The rhetoric of the First Wave of American feminism was consistently responsive to its cultural contexts and evolved into many different forms as contexts changed and the movement matured. This analysis examines the rhetorical invention strategies of suffrage rhetoric as it responded to the cultural context of World War I. Specifically, I focus on the political cartoons that were published in the mainstream Suffrage Movement's chief organ at this time, The Woman Citizen. Through a construction of woman as strong, competent, and essential to the war effort, suffragists exploited the persuasive resources of this specific cultural context to construct a new definition of “loyal citizen” and offer up new identification possibilities for women.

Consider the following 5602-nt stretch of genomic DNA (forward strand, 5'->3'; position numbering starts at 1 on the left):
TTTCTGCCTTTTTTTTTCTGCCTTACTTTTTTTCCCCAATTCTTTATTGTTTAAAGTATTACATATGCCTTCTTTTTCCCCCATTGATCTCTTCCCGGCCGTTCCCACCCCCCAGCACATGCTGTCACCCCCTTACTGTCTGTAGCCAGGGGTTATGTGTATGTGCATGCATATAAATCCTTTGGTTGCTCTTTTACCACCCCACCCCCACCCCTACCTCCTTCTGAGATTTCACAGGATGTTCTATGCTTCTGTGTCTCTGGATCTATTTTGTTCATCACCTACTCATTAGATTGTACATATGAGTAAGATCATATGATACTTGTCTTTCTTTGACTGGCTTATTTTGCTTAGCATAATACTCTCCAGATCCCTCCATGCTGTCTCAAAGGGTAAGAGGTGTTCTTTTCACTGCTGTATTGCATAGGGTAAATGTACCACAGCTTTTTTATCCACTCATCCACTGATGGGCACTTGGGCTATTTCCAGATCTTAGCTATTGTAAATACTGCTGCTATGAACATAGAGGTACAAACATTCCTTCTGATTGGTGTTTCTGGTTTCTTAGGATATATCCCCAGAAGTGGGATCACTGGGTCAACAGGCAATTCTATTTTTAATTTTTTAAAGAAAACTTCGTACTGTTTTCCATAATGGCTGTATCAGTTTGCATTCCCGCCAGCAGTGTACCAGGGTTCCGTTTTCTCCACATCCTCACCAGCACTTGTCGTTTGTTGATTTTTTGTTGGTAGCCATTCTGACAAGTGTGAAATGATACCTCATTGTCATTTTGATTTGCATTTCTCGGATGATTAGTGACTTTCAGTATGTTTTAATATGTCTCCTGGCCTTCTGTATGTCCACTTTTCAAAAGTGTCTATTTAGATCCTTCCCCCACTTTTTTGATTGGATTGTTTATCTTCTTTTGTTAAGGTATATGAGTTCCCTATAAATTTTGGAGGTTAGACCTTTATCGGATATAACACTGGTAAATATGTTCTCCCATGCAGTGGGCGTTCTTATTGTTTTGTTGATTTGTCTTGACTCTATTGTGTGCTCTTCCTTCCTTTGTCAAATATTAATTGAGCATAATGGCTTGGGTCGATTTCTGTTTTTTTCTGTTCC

All Science Journal Classification (ASJC) codes
- Language and Linguistics